Of course, it is hopelessly silly to be writing any of this with an expectation that it’ll change this behavior. Anyone can lip-sync the patronizing lecture on realpolitik that Washington’s foreign policy establishment deploys to edify the ignoramus idealist who thinks Americans should stand up for our own values.

Former senator Norm Coleman — who, as a senior adviser for Hogan Lovells (post-Khashoggi murder take from Saudi Arabia: $6.8 million, according to records the firm has filed with the Justice Department), has been working his Hill contacts on the Saudis’ behalf — delivered a version of this lecture in interviews immediately after Khashoggi’s disappearance. The murder was “not a good deal at all” and “there needs to be accountability,” he said, but the “strategic relationship” between the Americans and the Saudis must be maintained: Iran must be contained. Israel must survive.

There are variations on this theme for almost every bad actor on the world stage: The Philippines is a strategic base for U.S. operations in South Asia. China? Think of all those customers for our soybeans and our movies! And, at various times, Washington has tried to enlist all three countries as allies in the war on terrorism.

But if we can’t stand up for free speech, life and liberty, what, exactly, are we fighting for? May 3 was World Press Freedom Day, which the United Nations has set aside to celebrate the work of journalists in promoting democracy, accountability and the rule of law. It seems a fitting moment to consider how socially and politically acceptable it has become in this country is to undermine all those things.Advertisement. See also: https://humanrightsdefenders.blog/2020/05/03/world-press-freedom-day-2020-a-small-selection-of-cases/

The firms that lobby for Saudi Arabia, the Philippines and China did not respond to repeated requests for comment. It would be interesting to ask them how they square their work for those clients with the work they like to highlight: accounts such as the Centers for Disease Control and Prevention and the Alzheimer’s Association (Qorvis); campaigns for worthy causes, such as the video Edelman made for Ikea to support equal rights for women (sadly lacking in Saudi Arabia). But it’s worth pointing out this work because these clients, along with other reputable brands that these lobbying firms represent — for instance, Major League Baseball’s commissioner’s office and the California State Teachers Association (Hogan Lovells) and Coca-Cola (BCW) — might want to think twice about being in the same stable as thugs like Rodrigo Duterte and Mohammed bin Salman.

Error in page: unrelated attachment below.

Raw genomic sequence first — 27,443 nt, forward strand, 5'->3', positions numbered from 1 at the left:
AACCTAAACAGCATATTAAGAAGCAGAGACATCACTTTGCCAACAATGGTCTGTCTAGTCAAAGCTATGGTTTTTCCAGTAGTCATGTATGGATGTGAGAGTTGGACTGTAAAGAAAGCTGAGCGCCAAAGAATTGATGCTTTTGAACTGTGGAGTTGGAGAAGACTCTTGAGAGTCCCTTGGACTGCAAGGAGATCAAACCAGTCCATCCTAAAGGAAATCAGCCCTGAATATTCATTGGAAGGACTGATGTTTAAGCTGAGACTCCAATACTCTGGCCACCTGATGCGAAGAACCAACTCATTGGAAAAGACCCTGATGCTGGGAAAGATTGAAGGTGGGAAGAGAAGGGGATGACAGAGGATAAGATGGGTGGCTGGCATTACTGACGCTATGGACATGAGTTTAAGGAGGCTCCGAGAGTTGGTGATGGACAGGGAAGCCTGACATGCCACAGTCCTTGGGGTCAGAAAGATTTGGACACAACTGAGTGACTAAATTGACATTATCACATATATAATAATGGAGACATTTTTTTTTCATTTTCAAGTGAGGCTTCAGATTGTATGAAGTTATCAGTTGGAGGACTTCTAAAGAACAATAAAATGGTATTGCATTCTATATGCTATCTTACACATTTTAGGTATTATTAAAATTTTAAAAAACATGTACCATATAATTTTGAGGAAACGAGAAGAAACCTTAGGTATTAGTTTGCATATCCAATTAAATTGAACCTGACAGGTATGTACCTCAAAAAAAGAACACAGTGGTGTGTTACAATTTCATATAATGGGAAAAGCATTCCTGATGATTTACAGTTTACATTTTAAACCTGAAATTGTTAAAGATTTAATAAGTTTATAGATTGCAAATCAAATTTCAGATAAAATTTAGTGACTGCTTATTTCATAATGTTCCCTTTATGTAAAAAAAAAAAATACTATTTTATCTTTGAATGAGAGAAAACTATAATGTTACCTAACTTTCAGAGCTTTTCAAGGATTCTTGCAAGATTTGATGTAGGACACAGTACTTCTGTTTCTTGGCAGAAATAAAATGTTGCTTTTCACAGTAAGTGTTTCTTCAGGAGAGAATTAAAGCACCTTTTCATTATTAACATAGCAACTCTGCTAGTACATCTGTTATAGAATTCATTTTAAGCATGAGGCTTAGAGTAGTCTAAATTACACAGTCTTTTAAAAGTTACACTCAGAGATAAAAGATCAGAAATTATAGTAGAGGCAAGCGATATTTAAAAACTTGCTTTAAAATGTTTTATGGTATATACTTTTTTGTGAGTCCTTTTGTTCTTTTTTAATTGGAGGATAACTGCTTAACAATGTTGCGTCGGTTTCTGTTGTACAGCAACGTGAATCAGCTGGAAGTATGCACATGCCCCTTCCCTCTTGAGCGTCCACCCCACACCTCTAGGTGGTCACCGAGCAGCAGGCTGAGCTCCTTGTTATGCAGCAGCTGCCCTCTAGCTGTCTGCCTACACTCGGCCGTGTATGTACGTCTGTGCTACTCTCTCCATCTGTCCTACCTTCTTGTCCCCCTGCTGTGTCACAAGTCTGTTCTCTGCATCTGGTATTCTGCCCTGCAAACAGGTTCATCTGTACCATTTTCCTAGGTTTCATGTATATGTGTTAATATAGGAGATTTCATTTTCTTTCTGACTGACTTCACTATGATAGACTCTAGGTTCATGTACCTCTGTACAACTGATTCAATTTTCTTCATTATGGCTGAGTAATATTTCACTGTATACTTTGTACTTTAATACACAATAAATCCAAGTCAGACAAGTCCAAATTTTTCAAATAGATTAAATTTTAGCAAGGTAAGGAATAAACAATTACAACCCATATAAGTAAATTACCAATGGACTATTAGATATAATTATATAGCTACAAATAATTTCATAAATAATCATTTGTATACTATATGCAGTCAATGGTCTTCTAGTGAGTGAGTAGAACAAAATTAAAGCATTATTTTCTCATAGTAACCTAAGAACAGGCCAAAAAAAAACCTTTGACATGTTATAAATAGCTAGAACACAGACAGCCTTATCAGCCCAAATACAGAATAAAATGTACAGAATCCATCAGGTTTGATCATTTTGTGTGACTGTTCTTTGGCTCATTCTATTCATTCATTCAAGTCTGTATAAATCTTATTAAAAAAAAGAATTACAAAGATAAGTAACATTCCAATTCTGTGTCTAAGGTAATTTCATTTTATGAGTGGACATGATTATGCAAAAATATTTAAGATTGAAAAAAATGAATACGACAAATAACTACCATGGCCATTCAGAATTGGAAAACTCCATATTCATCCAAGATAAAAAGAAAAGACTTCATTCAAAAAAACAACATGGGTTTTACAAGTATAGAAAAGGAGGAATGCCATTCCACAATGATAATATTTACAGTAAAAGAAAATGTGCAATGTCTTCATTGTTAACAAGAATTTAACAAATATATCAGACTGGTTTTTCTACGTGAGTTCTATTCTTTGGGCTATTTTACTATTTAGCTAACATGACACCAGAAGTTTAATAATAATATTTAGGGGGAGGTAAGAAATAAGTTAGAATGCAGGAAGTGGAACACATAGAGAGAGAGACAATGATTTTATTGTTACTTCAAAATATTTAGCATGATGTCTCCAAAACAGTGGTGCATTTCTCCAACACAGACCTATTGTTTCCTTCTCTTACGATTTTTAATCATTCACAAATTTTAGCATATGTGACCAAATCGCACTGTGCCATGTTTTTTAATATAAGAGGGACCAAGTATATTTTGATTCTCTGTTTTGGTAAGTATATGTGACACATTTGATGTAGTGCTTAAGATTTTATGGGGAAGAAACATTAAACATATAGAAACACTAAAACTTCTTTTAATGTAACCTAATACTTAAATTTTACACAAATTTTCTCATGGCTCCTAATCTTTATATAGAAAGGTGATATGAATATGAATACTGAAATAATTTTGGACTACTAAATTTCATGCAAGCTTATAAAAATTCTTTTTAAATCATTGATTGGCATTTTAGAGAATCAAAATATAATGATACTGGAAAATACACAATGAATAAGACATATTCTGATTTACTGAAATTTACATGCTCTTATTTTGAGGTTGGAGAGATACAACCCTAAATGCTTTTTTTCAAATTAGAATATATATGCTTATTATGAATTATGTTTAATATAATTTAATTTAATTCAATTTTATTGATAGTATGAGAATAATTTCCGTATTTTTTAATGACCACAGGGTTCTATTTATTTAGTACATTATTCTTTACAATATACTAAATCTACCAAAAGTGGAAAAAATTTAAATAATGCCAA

It takes more than a president to support democracy. We all need to examine our wallets as well as our consciences and consider how each of us are standing up for it. Or — wittingly or unwittingly — are not.

https://www.washingtonpost.com/outlook/dictators-crush-dissent-then-they-hire-these-us-firms-to-clean-up-their-images/2021/05/07/679bcb54-adec-11eb-ab4c-986555a1c511_story.html

Maria Ressa of the Philippines winner of UNESCO’s Guillermo Cano World Press Freedom Prize 2021

April 28, 2021

UNESCOA screenshot of Maria Ressa during a UNESCO online dialogue on press freedom in 2020.

On 28 April 2021 UNESCO named investigative journalist and media executive Maria Ressa of the Philippines as the recipient of its 2021 press freedom award. For more on this and other UNESCO awards, see: https://www.trueheroesfilms.org/thedigest/awards/8F8DB978-CD89-4CFB-1C26-D5FEE5D54855

For over three decades, Ms. Ressa has been involved in many initiatives to promote press freedom and currently manages the online outlet, Rappler. Her work however, also made her a target for attacks and abuse, UNESCO – the UN agency tasked with defending press freedom – said in a news release.

Ms. Ressa was chosen for the UNESCO/Guillermo Cano World Press Freedom Prize following the recommendation of an international jury of media professionals.

Maria Ressa’s unerring fight for freedom of expression is an example for many journalists around the world. Her case is emblematic of global trends that represent a real threat to press freedom, and therefore to democracy”, Marilu Mastrogiovanni, Chair of the Prize’s international jury and an investigative journalist from Italy, said.

The award ceremony will take place on 2 May in Windhoek, Namibia, during the World Press Freedom Day Global Conference. It will be streamed online.

Hosted by UNESCO and the Government of Namibia, the 2021 World Press Freedom Day Global Conference will be held from 29 April to 3 May under the theme of information as a public good, and will focus on topics such as transparency of online platforms and the importance of media and information literacy.

The conference will also tackle ways to promote and support independent media struggling to survive a crisis worsened by the COVID-19 pandemic, at a time when national and local media everywhere face financial instability and other pressures threatening their survival and their journalists’ jobs.